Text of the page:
Opiate drug use and overdose-related deaths have increased substantially over the past two decades. According to data collected by the Centers for Disease Control and Prevention (CDC), the rate of drug overdose deaths in the United States, driven primarily by opiate abuse, nearly tripled between 1999 and 2015.
In places of the country where this increased opiate and heroin use is concentrated, the public health risks posed by rampant drug abuse are even more apparent. In California, for example, a report published by the state’s Department of Public Health found that an opiate overdose occurs every 45 minutes. Even worse, this mark represents a 50 percent increase from 2006’s rate.
While many recognize the threat posed by the nation’s rising heroin epidemic, less attention has been focused on the connection between prescription opiate painkillers and the rise in heroin use. It is critical, however, that these connections be brought to light as opiate overdose deaths continue to escalate.
Accessible Prescription Opiates Fuel the Heroin Epidemic
According to multiple studies cited by the National Institute on Drug Abuse (NIDA), there is a direct connection between the substantial increases in opiate prescriptions over the past few decades and today’s large demand for black market heroin. Legal opiate use in the United States almost tripled between 1991 and 2011, with the number of annual prescriptions increasing from 76 million to 219 million over the 20-year span.
Some of the most commonly prescribed opiates include:
- Vicodin, Norco and Lortab (hydrocodone-based)
- MS Contin, Kadian and Roxanol (morphine)
- OxyContin and Percocet (oxycodone-based)
- Dilaudid and Palladone (hydromorphone)
- Duragesic, Abstral and Actiq (fentanyl)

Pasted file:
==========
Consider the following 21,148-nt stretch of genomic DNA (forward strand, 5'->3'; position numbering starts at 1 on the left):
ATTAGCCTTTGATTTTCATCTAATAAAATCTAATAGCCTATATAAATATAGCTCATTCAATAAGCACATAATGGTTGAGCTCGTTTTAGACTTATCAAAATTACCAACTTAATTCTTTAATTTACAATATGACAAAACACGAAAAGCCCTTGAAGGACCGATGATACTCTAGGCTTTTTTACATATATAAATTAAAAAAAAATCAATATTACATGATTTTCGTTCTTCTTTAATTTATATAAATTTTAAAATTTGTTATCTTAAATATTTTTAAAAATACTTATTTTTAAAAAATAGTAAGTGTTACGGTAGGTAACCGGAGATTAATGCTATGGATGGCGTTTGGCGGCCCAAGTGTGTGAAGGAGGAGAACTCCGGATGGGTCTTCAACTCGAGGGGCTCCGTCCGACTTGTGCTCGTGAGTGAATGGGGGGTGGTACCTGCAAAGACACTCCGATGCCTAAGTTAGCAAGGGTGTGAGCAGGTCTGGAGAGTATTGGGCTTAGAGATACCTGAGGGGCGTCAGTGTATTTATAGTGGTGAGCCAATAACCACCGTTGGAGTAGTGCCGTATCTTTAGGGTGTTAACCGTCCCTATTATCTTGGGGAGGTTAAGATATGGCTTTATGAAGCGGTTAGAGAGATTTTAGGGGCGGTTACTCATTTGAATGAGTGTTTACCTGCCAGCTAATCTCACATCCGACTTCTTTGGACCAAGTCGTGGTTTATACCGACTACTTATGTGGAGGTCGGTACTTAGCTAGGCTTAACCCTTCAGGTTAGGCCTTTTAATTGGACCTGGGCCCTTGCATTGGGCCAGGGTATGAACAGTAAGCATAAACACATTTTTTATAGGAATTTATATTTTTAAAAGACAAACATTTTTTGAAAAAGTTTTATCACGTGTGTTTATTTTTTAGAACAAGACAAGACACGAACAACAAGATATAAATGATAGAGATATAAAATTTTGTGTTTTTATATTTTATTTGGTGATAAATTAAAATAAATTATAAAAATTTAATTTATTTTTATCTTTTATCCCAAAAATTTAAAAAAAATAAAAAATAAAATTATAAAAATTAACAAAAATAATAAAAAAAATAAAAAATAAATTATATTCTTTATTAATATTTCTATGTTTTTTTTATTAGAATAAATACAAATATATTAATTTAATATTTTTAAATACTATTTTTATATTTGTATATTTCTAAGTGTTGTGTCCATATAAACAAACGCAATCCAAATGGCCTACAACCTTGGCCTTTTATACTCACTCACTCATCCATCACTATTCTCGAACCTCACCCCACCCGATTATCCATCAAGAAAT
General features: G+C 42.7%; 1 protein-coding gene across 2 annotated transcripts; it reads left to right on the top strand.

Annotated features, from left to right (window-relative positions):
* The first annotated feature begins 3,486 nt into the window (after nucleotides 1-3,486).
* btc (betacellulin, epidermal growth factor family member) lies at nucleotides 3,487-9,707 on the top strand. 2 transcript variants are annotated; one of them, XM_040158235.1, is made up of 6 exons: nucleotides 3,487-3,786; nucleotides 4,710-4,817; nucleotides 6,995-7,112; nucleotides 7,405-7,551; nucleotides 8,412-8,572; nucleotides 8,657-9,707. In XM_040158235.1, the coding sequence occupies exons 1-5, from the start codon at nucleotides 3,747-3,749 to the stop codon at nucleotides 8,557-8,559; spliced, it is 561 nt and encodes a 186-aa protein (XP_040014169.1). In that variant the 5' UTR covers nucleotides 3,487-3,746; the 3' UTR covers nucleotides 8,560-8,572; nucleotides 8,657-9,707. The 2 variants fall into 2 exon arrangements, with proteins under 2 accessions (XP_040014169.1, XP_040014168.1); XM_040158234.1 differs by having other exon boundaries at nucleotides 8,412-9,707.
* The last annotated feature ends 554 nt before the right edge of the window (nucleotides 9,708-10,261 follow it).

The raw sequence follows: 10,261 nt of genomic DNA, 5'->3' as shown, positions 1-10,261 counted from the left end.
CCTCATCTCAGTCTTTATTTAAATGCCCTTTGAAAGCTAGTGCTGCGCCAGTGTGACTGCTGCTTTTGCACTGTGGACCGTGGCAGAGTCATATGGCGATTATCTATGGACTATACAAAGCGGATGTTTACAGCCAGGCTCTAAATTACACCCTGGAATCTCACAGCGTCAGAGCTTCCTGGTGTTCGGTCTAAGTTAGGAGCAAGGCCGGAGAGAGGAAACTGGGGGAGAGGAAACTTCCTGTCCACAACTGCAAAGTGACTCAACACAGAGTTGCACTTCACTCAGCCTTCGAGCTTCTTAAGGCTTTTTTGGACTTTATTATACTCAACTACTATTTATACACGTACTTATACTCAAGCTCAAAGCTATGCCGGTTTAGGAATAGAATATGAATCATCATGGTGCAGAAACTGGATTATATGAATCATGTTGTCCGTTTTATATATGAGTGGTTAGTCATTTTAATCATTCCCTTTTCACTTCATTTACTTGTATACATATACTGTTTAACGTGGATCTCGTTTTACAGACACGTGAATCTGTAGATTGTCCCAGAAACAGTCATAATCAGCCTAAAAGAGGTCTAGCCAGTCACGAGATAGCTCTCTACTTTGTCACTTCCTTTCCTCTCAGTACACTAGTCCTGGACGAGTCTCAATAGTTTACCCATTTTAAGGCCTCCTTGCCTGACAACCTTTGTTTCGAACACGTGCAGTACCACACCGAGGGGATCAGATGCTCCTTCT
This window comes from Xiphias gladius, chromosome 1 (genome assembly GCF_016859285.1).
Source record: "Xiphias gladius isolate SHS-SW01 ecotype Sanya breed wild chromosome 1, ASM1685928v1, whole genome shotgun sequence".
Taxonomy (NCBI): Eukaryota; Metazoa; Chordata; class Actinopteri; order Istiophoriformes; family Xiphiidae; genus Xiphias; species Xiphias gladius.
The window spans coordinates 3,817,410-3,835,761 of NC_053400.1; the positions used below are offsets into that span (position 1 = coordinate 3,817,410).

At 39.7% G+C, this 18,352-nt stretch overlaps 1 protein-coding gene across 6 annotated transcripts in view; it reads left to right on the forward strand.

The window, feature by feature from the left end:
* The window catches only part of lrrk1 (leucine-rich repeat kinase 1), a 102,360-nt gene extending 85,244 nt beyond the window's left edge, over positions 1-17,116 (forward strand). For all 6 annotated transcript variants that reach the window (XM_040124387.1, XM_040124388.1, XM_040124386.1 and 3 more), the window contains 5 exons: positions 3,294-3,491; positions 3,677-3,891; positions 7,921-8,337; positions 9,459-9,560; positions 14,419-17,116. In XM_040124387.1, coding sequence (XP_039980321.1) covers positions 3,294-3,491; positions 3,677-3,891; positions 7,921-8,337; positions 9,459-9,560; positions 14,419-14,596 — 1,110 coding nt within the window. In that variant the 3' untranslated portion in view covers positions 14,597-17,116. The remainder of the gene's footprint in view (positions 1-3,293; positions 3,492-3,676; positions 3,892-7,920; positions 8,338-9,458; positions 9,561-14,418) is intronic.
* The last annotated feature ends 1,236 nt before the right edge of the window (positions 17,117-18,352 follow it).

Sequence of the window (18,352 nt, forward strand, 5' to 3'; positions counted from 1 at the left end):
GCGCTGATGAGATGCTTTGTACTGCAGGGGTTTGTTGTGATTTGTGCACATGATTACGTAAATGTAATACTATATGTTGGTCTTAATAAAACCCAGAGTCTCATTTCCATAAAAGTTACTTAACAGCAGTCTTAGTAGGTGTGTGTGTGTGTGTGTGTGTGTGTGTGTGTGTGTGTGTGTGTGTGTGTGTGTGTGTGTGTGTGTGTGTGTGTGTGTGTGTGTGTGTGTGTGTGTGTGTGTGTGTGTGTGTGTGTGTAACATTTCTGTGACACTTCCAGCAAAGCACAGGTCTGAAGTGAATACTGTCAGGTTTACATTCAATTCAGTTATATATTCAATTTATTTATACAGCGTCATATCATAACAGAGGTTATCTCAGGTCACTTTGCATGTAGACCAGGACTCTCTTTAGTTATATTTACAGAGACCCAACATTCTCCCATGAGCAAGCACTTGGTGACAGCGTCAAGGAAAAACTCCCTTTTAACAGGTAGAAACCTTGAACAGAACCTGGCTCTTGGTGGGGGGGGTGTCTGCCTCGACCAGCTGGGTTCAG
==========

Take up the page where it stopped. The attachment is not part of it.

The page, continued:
- Dolophine and Methadose (methadone)
- Suboxone (buprenorphine)
Prescription opiates like these are powerful painkillers, but also highly addictive. As a result, the massive increase in opiate prescriptions has logically resulted in a major rise in opiate addictions. A spike in heroin use followed shortly, as this illegal form of opiate offered a cheaper, more accessible alternative for patients once their painkiller prescriptions ran out.
In fact, the NIDA emphasized that Mexican heroin cartels began to ramp up distribution in response to the uptick in opiate prescriptions, increasing their production from 8 metric tons in 2005 to 50 metric tons in 2009.
Illegal Opiate Sales Connected to Heroin Abuse
Abuse of prescription opiates leads to chemical changes occurring in the brain. These changes make it more difficult for patients to manage their pain without opiates, making them more dependent on the drug and more likely to use heroin later on. Street dealers have caught on to this trend and are now leveraging the addictive properties of prescription opiates to expand their customer base.
An article published in the research journal Drug and Alcohol Dependence noted that half of the surveyed street dealers who sold heroin also sold prescription painkillers. This data suggests that many of those struggling with heroin addiction were originally addicted to prescription opiate painkillers, and that they naturally moved on to heroin once their prescriptions were no longer available.
Prescription Opiate and Heroin Deaths in Northern California
Certain regions in the country have been hit hard by the aggressive rise in opiate abuse and overdoses. Northern California in particular has seen its population decimated by the misuse of highly addictive prescription painkillers.
The California Department of Public Health reported more than 11,500 cases of opiate or heroin overdose were treated by hospitals in 2013 alone.
Rural communities in California have been impacted the hardest. Shasta County hospitals recorded more than 1,000 opiate overdose cases in 2013, a number that was three times higher than the state average by county.
Likewise, Sacramento, Placer and El Dorado counties currently experience above average rates of opiate abuse. Lawmakers in California are scrambling to find a solution as the situation grows increasingly dire.
Holistic Opiate Addiction Treatment in Northern California
Unfortunately, there is no one-size-fits-all solution to opiate and heroin addiction. Patients are in need of personalized care from experienced professionals if they hope to end their substance abuse problem for good.
Holistic opiate addiction treatment is ideal for addressing prescription painkiller addiction. This process guides and comforts patients as they learn to end their addictions without depending on more medication.
Elevate Addiction Services – located in both Santa Cruz County and South Lake Tahoe, California – strongly believes in this approach to opiate addiction recovery. Visit our prescription painkiller addiction treatment page for more information.